Some of our words have quite history.
In the Oxford English Dictionary there are full entries for meanings of 171,476 words that are currently in use and 47,156 that are considered obsolete. Here are five of those words (or word phrases) and how their current meaning came to be. These particular words came from uses on ships, or the results of ship experiences.
*Aloof This came from old Dutch, with ‘loef” meaning the Windward side of the ship – the side the wind is hitting. In the 16th and 17th centuries, it came into English use and described a vessel sailing along a lee shore(opposite to the direction of the wind). The ship points high into the wind to avoid being sent into the shore. It was also used to describe a ship among a fleet of ships that sails higher into the wind and draws apart from the others. And the word “aloof” then began to mean a person who stands apart from others.
*Biter End A ship’s anchor rope was secured to “bits” or large pillars of oak fixed upright to the deck, so the part of the anchor rope nearest the bits was called the bitter end. The anchor rope controlled and measured the amount of rope an anchor would take before it hit the sea bed. However. if the water was much deeper than expected, or if something went wrong, the rope ran out to its Bitter End. At that point, there is nothing left. The words went from just the meaning related to ship experiences and is now used for human experiences as well.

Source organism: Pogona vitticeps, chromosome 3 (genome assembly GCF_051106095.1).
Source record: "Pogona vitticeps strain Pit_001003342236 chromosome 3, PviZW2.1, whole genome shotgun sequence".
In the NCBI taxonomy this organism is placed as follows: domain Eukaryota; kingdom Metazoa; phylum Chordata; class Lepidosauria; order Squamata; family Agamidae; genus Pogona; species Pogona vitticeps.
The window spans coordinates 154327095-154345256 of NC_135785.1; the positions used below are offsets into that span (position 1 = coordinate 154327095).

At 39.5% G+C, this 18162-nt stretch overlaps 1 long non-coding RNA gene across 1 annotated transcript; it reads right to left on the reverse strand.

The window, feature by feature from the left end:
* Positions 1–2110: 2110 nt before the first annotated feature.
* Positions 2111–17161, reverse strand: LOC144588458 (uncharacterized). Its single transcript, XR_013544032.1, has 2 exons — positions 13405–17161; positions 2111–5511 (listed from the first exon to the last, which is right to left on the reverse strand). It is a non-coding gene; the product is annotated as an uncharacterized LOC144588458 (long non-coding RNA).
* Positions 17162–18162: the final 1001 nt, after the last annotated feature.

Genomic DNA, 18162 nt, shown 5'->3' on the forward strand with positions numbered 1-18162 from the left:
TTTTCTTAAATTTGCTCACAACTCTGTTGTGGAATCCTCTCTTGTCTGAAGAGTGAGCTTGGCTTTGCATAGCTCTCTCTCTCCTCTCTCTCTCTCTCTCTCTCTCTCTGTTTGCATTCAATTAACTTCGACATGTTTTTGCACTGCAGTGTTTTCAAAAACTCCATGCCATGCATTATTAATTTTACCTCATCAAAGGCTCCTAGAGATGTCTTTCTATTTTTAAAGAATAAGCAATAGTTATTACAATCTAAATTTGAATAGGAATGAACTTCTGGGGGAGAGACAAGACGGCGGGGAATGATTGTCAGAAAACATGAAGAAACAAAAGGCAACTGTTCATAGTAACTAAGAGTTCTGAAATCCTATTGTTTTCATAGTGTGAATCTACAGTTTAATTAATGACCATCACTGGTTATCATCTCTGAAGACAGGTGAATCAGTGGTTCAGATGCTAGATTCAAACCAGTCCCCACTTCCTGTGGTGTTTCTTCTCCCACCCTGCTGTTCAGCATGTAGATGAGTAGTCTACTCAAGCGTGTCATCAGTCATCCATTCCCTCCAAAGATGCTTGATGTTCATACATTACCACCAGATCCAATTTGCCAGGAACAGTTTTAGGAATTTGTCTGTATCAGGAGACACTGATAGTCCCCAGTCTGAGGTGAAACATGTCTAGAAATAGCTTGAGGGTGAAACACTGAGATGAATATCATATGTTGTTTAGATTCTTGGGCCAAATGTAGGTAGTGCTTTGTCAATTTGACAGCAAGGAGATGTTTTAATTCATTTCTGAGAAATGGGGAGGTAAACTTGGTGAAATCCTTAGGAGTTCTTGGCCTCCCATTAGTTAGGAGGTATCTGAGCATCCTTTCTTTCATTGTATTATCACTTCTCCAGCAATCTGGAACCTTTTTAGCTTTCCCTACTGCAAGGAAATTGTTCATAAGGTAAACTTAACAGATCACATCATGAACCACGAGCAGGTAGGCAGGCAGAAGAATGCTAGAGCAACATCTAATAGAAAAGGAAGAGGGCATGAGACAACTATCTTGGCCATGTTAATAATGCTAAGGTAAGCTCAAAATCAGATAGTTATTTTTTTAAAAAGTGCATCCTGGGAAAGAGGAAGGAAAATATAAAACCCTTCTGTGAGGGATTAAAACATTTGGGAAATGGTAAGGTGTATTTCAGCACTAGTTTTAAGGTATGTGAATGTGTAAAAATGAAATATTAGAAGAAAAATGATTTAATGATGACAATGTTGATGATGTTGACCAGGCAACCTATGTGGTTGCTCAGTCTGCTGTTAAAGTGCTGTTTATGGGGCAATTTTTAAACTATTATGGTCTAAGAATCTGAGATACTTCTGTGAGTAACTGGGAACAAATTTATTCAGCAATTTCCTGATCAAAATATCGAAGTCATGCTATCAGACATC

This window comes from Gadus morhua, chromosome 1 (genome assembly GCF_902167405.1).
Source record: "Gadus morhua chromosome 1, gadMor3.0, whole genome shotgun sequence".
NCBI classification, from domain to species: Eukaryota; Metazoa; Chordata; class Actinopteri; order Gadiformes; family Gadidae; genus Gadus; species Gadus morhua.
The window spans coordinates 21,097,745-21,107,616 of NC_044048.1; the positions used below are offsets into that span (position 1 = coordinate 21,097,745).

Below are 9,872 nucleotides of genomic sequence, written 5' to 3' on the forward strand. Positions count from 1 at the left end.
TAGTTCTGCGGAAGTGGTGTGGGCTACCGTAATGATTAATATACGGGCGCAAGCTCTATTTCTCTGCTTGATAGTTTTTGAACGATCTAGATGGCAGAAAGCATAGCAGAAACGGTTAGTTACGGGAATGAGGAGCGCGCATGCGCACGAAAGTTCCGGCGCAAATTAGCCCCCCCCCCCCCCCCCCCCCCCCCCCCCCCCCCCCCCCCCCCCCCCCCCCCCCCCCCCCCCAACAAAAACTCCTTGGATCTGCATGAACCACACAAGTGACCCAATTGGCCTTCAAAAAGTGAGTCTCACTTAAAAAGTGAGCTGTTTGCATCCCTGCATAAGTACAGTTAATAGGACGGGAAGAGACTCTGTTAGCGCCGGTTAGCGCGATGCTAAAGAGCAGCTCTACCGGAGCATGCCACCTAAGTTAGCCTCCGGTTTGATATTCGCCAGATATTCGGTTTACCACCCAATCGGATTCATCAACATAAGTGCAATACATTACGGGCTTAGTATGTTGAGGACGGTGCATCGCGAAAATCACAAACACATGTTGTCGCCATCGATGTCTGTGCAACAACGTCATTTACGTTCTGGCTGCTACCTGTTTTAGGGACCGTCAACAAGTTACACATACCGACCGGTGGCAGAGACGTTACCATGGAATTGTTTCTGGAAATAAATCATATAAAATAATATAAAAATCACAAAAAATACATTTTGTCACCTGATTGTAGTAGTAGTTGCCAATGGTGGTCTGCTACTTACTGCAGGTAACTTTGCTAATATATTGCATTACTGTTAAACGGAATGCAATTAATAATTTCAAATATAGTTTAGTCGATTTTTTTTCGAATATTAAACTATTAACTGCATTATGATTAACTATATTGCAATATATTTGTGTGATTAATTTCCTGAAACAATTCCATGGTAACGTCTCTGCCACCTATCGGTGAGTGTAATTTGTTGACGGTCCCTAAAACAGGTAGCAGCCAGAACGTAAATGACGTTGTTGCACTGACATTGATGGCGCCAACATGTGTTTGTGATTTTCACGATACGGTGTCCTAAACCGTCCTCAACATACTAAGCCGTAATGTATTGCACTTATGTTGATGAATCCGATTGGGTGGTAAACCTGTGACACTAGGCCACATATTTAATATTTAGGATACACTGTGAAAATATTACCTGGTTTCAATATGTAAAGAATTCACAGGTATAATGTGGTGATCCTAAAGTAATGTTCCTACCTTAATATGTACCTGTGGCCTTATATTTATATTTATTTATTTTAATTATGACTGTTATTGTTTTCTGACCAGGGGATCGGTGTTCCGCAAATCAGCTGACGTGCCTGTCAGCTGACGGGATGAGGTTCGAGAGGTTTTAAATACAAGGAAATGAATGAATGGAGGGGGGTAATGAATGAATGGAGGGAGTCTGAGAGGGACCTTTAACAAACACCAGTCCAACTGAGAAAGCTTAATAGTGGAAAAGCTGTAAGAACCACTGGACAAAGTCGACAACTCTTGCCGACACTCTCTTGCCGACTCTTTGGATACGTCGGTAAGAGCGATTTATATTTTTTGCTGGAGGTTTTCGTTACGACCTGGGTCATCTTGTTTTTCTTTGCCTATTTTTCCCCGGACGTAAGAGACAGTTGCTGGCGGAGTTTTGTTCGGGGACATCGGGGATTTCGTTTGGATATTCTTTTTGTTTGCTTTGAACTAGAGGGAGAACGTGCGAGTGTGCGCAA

*A Blind Eye This came into use after Admiral Nelson, who was second in command at the Battle of Copenhagen, said he couldn’t see a flag signal his superior officer had put up, ordering Nelson to break off the bombardment. Nelson had deliberately put the telescope to his blind eye, ignored the order and came out victorious. Since that time however, many others using the old “blind eye” strategy, have not always had the same results.
Lassis(as in the name of the famous dog) The HMS Formidable sank of Portland Bill in 1915. A while later, fishermen in Lyme Bay recovered a body that had washer up and carried the body to the Pilot Boat Inn. The body was put on the floor with a blanket covering it, but the landlord’s dog pulled back the blanket and began licking the victim’s face. The dog gained its owner’s attention and the owner found that the “body” had actually survived. In Hollywood, years later, the story was made into a movie but they gave the dog the name of the survivor, John Lassie.
Nausea It’s interesting that the word for this very unpleasant affliction came from the sea. The Greek word “naus” actually means ship. Many people need to take precaution when traveling by ship to avoid the Nausea of sea sickness.
*Sources include the book, SALTY DOG TALK that gives Nautical
origins of everyday expressions (authored by Bill Beavis and Richard G. McCloskey)